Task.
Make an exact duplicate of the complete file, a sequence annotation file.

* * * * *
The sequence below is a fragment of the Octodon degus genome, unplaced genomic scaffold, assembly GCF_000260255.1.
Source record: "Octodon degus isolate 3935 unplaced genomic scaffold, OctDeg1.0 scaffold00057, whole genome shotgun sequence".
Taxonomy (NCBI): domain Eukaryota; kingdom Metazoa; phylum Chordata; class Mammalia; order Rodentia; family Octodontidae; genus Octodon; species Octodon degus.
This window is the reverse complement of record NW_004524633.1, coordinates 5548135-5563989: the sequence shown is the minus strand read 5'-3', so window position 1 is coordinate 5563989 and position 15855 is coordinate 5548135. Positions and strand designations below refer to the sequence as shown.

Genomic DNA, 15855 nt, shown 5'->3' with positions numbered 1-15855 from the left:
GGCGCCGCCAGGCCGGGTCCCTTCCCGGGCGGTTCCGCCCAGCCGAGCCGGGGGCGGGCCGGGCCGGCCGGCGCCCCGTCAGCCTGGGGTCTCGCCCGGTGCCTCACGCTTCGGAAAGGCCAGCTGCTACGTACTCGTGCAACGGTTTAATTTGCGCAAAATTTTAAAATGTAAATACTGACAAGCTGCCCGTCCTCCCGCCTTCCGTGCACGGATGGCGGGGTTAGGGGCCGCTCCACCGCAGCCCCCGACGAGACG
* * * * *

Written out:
The sequence below is a fragment of the Octodon degus genome, unplaced genomic scaffold, assembly GCF_000260255.1.
Source record: "Octodon degus isolate 3935 unplaced genomic scaffold, OctDeg1.0 scaffold00057, whole genome shotgun sequence".
Taxonomy (NCBI): domain Eukaryota; kingdom Metazoa; phylum Chordata; class Mammalia; order Rodentia; family Octodontidae; genus Octodon; species Octodon degus.
This window is the reverse complement of record NW_004524633.1, coordinates 5548135-5563989: the sequence shown is the minus strand read 5'-3', so window position 1 is coordinate 5563989 and position 15855 is coordinate 5548135. Positions and strand designations below refer to the sequence as shown.

Genomic DNA, 15855 nt, shown 5'->3' with positions numbered 1-15855 from the left:
GGCGCCGCCAGGCCGGGTCCCTTCCCGGGCGGTTCCGCCCAGCCGAGCCGGGGGCGGGCCGGGCCGGCCGGCGCCCCGTCAGCCTGGGGTCTCGCCCGGTGCCTCACGCTTCGGAAAGGCCAGCTGCTACGTACTCGTGCAACGGTTTAATTTGCGCAAAATTTTAAAATGTAAATACTGACAAGCTGCCCGTCCTCCCGCCTTCCGTGCACGGATGGCGGGGTTAGGGGCCGCTCCACCGCAGCCCCCGACGAGACG